Skunk X, like all tales of fiction, has the disclaimer that all characters and events bear resemblance to reality — or previous fictional accounts — purely by accident. Does anybody take those seriously? Frankly, I can't believe Lindsay K. Shtupp's new novel of unrequited love made it past the publisher's legal department, for the story clearly revolves around Pepé Le Pew and his eternal victim Penelope Pussycat, also known as Fifi, Fabrette, and "the black cat."
The book tracks three parallel views of the relationship between skunk and cat: it alternates between a clinical third-person view, Pepé's first-person view, and Penelope's first-person view of events in their ersatz courtship. The premise seems obvious after the fact, and it proves a wonderful study of perceptions in one of life's most emotional aspects: love.
Typical of Skunk X is the first event, where skunk and cat first meet. The book opens in post-war Morocco, where the skunk is disembarking from a merchant vessel from France by way of Algeria. The clinical view — all clinical views are illustrated by famed Tibetan artist Sangmu Yesche, who had never seen the Warner Bros. creations when she created the art for this book — follows the fez-donned skunk as he wanders blissfully through the streets, taking in the local flavor. Eventually he espies the cat, who just had a white stripe painted down her back in a typical whitewashing accident. This first view of the opening scene is key in establishing the skunk's identity.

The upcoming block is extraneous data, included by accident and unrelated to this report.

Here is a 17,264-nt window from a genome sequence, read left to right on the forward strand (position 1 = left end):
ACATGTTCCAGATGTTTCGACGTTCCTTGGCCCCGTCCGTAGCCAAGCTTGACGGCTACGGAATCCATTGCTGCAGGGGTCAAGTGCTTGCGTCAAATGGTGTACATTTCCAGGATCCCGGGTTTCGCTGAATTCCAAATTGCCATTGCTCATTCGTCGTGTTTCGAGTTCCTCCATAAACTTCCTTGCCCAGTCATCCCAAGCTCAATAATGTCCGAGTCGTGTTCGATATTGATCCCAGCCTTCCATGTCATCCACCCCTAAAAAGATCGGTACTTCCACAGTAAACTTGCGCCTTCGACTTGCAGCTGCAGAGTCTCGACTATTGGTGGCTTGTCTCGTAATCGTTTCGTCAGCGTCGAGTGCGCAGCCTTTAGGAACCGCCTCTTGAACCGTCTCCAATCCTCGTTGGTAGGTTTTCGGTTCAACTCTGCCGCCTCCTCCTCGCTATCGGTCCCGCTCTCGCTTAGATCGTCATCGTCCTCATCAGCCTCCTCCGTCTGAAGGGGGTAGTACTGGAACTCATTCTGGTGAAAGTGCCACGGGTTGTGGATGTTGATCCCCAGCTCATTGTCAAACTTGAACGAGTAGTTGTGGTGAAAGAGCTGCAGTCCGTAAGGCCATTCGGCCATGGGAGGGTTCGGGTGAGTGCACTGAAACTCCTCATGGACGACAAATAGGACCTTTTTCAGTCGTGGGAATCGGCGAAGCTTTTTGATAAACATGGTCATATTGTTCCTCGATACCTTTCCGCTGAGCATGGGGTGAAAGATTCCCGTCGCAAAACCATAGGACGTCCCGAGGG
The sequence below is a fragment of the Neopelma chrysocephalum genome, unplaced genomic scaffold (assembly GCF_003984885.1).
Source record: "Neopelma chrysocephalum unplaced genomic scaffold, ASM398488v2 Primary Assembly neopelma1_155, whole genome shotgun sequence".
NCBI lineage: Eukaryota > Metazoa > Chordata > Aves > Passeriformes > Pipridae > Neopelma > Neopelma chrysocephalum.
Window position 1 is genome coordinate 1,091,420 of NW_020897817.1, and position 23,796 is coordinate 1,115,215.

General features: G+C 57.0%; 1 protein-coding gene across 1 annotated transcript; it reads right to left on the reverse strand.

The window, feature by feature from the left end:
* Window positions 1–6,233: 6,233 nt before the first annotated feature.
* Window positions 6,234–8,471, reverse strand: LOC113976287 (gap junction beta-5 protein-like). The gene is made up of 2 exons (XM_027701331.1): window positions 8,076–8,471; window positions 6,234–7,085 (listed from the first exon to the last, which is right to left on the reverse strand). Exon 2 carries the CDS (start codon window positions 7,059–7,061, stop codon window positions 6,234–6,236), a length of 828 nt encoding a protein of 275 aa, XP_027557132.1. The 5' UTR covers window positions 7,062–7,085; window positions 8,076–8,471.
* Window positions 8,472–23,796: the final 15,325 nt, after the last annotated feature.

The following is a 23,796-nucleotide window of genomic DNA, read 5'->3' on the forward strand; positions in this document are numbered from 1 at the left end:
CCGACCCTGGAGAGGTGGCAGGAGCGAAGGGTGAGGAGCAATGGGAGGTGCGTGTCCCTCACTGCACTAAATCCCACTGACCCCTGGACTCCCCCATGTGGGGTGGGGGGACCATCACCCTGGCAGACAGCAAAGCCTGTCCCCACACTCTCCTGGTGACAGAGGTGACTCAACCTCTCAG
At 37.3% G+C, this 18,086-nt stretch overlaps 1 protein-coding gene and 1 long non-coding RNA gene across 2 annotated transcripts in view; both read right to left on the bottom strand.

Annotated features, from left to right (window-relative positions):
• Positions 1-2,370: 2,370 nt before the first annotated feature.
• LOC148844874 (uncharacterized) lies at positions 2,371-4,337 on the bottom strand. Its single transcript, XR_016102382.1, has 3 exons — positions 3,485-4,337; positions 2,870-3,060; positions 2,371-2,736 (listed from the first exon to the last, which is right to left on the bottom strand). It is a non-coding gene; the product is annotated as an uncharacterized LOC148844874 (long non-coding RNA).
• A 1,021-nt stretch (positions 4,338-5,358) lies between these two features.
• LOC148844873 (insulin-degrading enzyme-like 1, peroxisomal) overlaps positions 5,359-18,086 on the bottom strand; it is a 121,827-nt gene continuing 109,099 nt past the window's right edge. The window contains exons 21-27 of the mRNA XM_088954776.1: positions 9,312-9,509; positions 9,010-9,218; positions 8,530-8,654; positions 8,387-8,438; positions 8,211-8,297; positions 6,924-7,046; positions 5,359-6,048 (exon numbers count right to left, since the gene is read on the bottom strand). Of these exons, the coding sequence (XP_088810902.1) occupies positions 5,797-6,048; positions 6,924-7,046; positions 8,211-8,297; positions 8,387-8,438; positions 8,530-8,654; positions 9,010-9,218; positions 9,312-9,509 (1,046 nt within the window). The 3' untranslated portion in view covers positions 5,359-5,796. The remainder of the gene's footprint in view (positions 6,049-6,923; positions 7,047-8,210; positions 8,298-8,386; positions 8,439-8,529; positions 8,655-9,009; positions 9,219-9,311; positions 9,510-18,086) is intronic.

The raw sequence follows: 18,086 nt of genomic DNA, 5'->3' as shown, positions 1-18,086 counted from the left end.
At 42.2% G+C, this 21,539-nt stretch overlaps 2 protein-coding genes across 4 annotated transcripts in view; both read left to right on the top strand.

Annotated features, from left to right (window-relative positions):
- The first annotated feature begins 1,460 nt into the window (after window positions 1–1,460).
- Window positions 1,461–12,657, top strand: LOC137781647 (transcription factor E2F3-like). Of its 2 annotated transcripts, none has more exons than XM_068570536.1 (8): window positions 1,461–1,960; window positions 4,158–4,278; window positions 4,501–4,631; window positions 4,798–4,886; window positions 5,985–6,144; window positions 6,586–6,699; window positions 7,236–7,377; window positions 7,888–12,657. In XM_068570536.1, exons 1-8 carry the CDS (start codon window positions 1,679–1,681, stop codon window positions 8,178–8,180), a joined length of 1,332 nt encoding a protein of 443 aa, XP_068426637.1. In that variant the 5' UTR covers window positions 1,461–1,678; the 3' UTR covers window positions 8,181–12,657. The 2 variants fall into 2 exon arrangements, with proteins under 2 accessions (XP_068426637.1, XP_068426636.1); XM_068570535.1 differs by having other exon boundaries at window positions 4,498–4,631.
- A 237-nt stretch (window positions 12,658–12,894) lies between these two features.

Armed with a nasty and effective defense, the skunk finds the city and its denizens to be friendly and generous to the point of being fulsome. He is clearly oblivious to himself qua skunk, and not realizing that he is so threatening, he finds himself in a world where everybody is friendly (if eager to get to some other place) and eager to please; the skunk can do no wrong. Lacking normal social limits, he takes jokes a little too far, stands a little too close, is a little too friendly.
When the skunk first meets the cat, we see he is interested and forward, yet in a way both clumsy and shy. He is endearing to the reader, and he doesn't understand that the cat is repulsed by him: she acts just like everybody else, and he has never met a person he didn't consider to be a friend.
The skunks view of the first meeting is now predictable, but well written and engrossing. He is smitten and a bit confused by the cat's game of playing hard-to-get, but she doesn't express distaste, she just moves on. Her perspective is the mirror image, where he is the aggressive creep who doesn't get the hint.
By showing us these three views of their relationship, Shtupp forces us to reconsider our relationships and the signal we (usually fail to) send and (usually fail to) receive.
I've decided to edit out more than half of this review; you really don't need an in-depth description of the events to get the idea of what the book is about. The gist should be clear, so we needn't explain it any further. What unfolds is a delightful character study, exploring the relationship between two multidimensional characters, with the reality and their perceptions.
Lastly, I must note that Yesche's artwork makes this novel possible: her illustrations are so expressive and so unlike the Pepé Le Pew we came to know so long ago. Absent her brilliant artistic eye, Skunk X would have been a miserable failure. But Yesche was the artist chosen to do the work, and Shtupp's book itself becomes a brilliant work of art as well.